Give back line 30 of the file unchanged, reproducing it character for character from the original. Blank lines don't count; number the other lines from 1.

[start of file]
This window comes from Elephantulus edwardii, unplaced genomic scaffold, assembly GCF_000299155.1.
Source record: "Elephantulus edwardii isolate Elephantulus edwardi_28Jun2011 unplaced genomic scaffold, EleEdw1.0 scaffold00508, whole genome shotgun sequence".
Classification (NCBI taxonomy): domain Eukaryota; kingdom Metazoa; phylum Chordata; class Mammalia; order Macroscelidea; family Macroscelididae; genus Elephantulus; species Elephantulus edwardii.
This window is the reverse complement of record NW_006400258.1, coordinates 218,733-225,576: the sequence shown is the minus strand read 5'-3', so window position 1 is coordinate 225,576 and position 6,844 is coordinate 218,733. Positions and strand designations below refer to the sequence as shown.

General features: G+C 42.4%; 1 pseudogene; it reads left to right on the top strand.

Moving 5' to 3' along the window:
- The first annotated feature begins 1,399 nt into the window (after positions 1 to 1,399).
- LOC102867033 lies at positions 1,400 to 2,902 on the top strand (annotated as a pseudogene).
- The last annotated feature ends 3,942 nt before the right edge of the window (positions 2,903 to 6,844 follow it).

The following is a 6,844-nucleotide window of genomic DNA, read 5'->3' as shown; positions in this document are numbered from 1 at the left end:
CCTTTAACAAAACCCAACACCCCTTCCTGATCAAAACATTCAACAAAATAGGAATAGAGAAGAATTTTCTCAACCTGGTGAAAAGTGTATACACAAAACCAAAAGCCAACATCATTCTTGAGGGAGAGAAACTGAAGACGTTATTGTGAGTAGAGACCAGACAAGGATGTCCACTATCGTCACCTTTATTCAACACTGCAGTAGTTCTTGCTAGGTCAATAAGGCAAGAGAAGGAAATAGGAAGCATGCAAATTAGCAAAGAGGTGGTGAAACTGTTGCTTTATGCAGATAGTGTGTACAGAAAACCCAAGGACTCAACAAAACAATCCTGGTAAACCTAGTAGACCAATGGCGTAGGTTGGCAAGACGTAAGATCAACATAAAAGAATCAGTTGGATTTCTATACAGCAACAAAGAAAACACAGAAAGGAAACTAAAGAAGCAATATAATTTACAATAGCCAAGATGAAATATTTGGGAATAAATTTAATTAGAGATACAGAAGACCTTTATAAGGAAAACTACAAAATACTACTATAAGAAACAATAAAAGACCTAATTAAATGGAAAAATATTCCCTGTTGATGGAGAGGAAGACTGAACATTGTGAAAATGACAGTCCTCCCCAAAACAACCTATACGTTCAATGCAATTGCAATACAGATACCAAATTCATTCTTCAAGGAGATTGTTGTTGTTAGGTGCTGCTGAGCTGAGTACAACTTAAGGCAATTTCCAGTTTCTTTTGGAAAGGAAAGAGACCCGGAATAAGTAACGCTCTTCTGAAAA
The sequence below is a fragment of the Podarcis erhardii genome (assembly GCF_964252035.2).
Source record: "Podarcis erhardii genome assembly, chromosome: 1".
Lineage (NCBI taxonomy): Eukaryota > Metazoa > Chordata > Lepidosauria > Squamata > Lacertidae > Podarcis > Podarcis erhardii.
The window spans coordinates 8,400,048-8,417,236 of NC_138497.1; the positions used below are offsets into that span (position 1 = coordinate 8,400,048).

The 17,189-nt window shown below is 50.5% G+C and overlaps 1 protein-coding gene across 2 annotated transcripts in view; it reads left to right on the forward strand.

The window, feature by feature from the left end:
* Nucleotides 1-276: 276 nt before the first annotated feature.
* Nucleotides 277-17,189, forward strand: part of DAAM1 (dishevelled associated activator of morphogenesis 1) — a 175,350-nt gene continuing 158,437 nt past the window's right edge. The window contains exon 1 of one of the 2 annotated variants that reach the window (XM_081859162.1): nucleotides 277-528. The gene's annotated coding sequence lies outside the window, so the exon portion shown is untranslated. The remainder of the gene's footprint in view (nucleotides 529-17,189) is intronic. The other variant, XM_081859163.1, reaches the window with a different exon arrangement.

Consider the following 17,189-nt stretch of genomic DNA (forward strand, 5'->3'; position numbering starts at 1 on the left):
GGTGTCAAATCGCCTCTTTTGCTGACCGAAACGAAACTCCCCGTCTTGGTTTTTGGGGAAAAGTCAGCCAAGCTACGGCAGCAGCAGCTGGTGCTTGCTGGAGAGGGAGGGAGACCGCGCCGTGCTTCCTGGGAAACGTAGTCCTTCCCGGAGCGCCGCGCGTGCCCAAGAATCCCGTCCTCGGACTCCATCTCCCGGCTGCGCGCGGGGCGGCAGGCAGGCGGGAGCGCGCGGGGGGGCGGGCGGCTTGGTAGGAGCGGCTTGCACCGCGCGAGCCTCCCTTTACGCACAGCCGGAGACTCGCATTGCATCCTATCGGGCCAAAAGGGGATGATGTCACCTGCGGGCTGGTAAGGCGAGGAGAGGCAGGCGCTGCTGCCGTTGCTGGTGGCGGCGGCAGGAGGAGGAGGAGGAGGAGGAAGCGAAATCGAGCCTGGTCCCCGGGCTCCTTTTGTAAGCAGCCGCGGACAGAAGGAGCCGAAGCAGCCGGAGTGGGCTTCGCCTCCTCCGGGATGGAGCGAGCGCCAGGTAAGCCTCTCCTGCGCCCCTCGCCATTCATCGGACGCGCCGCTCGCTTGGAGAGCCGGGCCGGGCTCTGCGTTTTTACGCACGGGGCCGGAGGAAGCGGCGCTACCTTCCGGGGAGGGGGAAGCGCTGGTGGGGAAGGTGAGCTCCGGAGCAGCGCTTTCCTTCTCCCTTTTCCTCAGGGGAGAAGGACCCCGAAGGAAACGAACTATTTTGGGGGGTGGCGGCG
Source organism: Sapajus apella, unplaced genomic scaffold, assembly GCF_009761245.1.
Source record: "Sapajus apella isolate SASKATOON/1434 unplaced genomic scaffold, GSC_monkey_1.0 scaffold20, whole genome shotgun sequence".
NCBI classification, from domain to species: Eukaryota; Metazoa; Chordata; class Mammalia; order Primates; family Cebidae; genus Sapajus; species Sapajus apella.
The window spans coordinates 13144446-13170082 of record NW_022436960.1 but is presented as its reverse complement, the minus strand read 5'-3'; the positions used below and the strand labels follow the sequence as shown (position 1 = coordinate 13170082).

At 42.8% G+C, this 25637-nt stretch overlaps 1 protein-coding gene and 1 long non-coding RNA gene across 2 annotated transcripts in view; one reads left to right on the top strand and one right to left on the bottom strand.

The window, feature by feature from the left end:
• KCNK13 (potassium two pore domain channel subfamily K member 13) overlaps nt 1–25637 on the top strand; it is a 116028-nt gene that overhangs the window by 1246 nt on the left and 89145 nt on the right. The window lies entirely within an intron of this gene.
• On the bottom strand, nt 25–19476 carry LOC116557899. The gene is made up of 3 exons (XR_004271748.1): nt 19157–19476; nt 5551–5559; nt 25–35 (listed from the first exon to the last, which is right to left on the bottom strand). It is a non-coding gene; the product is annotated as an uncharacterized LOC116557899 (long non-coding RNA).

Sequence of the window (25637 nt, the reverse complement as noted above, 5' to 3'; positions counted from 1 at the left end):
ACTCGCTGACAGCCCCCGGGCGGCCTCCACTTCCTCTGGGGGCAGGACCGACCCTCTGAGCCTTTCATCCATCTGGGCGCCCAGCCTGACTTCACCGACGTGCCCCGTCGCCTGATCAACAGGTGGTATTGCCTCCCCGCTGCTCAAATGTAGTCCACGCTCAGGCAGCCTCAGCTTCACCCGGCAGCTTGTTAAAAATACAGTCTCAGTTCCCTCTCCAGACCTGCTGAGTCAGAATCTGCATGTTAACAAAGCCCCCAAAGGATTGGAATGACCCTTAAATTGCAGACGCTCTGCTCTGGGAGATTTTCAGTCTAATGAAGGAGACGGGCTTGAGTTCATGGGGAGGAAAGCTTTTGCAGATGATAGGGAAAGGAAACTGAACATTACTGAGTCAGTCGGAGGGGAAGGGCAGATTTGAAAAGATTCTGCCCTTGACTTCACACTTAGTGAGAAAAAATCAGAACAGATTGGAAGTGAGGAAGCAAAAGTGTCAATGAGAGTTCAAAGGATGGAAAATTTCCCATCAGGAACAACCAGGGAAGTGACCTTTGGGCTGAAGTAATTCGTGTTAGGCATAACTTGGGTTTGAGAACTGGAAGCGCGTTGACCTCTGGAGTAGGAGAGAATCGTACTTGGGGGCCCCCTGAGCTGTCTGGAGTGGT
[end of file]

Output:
Sequence of the window (25637 nt, the reverse complement as noted above, 5' to 3'; positions counted from 1 at the left end):